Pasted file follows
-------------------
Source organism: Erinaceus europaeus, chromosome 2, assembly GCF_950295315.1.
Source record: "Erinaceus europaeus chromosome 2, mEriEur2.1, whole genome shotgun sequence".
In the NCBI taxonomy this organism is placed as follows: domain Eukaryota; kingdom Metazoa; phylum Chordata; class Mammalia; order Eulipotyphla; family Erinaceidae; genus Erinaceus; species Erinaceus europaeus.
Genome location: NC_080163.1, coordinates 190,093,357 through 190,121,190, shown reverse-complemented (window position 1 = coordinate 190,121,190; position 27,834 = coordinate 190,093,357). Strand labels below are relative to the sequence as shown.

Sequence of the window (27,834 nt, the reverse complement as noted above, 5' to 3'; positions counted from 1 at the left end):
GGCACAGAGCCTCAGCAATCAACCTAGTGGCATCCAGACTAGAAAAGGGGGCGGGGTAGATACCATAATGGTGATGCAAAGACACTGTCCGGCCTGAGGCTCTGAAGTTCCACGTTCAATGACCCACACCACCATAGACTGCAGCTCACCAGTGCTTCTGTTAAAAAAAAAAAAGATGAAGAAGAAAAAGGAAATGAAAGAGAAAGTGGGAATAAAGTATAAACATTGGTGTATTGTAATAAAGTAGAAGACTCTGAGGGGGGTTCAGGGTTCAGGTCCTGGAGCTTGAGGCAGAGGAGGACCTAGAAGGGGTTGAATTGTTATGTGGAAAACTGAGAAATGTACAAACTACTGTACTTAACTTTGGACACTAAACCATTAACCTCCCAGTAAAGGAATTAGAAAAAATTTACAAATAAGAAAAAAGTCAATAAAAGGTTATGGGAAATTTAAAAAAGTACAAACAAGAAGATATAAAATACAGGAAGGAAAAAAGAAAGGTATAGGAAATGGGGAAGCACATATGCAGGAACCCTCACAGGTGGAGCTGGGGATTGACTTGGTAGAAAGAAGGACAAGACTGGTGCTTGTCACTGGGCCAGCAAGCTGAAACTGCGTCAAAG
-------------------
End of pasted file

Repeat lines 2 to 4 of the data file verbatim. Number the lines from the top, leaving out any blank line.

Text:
Source record: "Erinaceus europaeus chromosome 2, mEriEur2.1, whole genome shotgun sequence".
In the NCBI taxonomy this organism is placed as follows: domain Eukaryota; kingdom Metazoa; phylum Chordata; class Mammalia; order Eulipotyphla; family Erinaceidae; genus Erinaceus; species Erinaceus europaeus.
Genome location: NC_080163.1, coordinates 190,093,357 through 190,121,190, shown reverse-complemented (window position 1 = coordinate 190,121,190; position 27,834 = coordinate 190,093,357). Strand labels below are relative to the sequence as shown.